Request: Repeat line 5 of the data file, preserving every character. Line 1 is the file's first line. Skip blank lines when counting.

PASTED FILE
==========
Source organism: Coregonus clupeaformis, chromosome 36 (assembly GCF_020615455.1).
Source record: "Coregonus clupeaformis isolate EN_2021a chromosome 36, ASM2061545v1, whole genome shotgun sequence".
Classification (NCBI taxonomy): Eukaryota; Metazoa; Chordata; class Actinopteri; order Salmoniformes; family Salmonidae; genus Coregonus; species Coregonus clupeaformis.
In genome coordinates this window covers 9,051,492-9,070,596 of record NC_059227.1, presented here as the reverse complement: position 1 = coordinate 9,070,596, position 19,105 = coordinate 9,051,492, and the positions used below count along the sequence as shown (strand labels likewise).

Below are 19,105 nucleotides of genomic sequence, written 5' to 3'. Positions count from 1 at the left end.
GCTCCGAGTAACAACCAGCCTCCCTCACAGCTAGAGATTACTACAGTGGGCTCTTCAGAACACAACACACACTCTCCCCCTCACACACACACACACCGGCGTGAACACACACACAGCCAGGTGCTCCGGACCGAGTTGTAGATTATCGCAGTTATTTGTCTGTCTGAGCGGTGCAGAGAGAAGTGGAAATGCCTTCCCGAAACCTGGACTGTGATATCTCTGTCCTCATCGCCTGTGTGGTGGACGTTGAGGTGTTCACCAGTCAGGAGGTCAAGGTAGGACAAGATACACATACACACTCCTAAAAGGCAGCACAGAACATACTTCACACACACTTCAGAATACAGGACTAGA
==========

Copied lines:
Below are 19,105 nucleotides of genomic sequence, written 5' to 3'. Positions count from 1 at the left end.